Large Single Draw Marine Telescope by Edward Dixey, London

Large Single Draw Marine Telescope by Edward Dixey, London

£595.00

Large Single Draw Marine Telescope by Edward Dixey, London

Dimensions

L:94cms x Diameter:6cms

Circa

1810

Country of manufacture

UK and Ireland

Categories: Maritime, Telescopes, Navigational instruments, Telescopes - Refracting

Description

For sale, a large mahogany barrelled single draw marine telescope by Edward Dixey of London.

This magnificently constructed refracting telescope has a thirty seven inch barrel of brass and beautifully figured mahogany with a two and a quarter inch objective lens that has a beautiful green hue from the crown and flint glass doublet employed.

Fully extended, the telescope measures forty four and a quarter inches and has a single draw with the makers marks, “Dixey London, Improved” engraved with the writing running towards the eyepiece (the standard changed in and around the 1820’s when engraving was written away from the eyepiece). The flat eyepiece has its original protective dust slide and the telescope maintains a sharp focus.

The family name of Dixey is perhaps best known for Edward’s son Charles Wastell Dixey or CW Dixey which still trades today as a manufacturer and retailer of high end spectacle. The story of the dynasty however, is comprised of two strands of history. The present company’s history on its website is told in relation to the premises at 3 New Bond Street of which the company of G&C Dixey took over in 1825 from William Hawks Grice. Grice had traded at that address from 1818 to 1823. He in turn had taken over the business of the Fraser family in 1818.

The Fraser family had been in business as instrument makers from the 1770’s and are listed at 3 New Bond Street from about 1780. Started by William Fraser, his son Alexander joined the business as William Fraser & Son in 1805 and upon William’s death in 1812, the company was finally listed as just Alexander Fraser. William was a renowned maker and had received a Royal Appointment from George III, an accolade that Alexander kept after his father’s death. The reasons for the Fraser family selling to Grice is unclear but Grice himself seems to have continued the association with the Royal Family according to his, “description of the new improved self-registering thermometer” published in 1818 and from  drawing instruments still contained within the Royal Collection. He is also described as a member of the City Philosophical Society and is listed as a contributing member of The Society of Arts in 1820 and 1823. According to the CW Dixey website, Grice is described as an assistant of the Fraser business and some records show him to have been apprenticed to the family business before he bought it. It also makes some reference to Grice having brought the business into ill-repute for having used it as a gambling den but I can find no record of this story. If true, it would explain his short tenure at the property but his membership of notable societies and his continued relationship with the Royal Family would suggest that he was a reputable instrument maker before this time.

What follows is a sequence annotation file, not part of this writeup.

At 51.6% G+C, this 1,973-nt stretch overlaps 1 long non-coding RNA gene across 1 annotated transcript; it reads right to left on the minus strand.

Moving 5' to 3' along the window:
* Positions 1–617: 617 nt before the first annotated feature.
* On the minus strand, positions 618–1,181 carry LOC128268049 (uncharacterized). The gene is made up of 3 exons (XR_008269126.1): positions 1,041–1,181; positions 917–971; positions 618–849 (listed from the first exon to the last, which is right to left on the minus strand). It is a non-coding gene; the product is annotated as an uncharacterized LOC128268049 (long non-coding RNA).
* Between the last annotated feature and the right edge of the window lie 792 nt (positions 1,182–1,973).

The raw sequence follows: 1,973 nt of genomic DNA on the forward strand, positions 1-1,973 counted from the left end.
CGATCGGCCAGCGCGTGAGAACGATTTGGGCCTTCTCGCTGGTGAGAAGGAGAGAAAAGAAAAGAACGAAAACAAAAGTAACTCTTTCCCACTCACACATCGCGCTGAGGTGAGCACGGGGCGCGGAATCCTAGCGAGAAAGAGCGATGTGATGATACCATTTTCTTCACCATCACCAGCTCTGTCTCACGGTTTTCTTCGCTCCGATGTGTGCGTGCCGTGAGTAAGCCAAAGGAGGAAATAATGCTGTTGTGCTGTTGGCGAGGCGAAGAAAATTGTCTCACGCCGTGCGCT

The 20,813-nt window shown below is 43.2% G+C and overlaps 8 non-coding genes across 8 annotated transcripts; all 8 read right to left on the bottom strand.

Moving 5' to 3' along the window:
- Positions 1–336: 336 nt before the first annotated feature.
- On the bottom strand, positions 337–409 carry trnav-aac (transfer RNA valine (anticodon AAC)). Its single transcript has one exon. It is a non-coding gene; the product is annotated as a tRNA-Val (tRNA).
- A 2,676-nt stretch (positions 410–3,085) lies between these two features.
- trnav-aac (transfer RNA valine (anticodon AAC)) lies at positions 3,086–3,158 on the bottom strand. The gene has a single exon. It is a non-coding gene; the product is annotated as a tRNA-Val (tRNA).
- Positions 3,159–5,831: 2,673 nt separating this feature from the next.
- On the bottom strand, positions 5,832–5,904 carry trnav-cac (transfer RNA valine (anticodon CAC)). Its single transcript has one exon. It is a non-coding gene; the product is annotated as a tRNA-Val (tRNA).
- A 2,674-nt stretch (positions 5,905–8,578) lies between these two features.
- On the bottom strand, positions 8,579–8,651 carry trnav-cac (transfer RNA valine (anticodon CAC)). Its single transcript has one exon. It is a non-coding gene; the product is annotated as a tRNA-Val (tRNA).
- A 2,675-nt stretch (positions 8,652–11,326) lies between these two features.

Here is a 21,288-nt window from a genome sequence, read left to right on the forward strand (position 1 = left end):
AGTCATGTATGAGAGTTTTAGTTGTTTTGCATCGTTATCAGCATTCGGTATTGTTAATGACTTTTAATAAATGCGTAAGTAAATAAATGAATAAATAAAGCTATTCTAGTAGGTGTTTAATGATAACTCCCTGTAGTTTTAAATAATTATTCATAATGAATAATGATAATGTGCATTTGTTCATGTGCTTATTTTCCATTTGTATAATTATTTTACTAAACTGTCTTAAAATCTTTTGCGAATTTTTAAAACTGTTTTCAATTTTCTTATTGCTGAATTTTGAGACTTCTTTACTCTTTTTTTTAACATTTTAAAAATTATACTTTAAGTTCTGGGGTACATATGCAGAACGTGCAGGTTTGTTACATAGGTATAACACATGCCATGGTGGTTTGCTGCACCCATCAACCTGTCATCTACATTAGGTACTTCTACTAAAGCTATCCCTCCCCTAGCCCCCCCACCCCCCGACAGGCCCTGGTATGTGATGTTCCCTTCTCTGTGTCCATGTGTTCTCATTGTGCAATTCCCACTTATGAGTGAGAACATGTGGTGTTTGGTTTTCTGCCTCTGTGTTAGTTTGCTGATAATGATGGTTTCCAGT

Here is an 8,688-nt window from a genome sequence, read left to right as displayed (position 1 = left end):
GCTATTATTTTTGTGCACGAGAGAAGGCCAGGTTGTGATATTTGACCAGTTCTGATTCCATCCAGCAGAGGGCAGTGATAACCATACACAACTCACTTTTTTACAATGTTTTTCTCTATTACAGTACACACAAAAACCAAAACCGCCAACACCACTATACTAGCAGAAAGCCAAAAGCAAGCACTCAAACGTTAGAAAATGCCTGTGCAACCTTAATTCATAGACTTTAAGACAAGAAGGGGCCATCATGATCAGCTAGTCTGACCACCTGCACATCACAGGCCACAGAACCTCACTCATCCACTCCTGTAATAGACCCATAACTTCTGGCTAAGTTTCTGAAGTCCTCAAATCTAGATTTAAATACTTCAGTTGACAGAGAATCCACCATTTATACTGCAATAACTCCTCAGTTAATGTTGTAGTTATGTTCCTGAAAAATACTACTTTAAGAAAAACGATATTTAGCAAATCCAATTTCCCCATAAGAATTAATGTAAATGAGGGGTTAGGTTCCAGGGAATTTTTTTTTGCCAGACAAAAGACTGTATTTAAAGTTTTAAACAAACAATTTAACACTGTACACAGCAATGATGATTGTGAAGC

Whether it was for reasons of criminal activity or not, the business was eventually sold in 1825 to George & Charles Wastell Dixey. George Dixey is known to have been apprenticed to George Wilson and Charles Wastell Dixey to his father Edward Dixey and Edward’s earlier records of trading form the second strand of the Dixey family story and one more relevant to the history of this instrument.     

Edward’s history is somewhat difficult to unravel, he was born in 1772, the son of John Dixey a victualler or publican in Vine Street, Piccadilly and Catherine Dixey (nee Harris). According to most records, he is considered to have been apprenticed to George Linnell or George Black but more recent research by Anita McConnell shows Edward Dixey to have been apprenticed on the 4th September 1787 for seven years to the top instrument maker Jesse Ramsden at a cost of £21. A Christie’s sale record for a Wilson & Dixey telescope is also marked, “late apprentice to Jesse Ramsden” so the corroboration of these two facts seems to prove undeniably that his training was of the highest quality.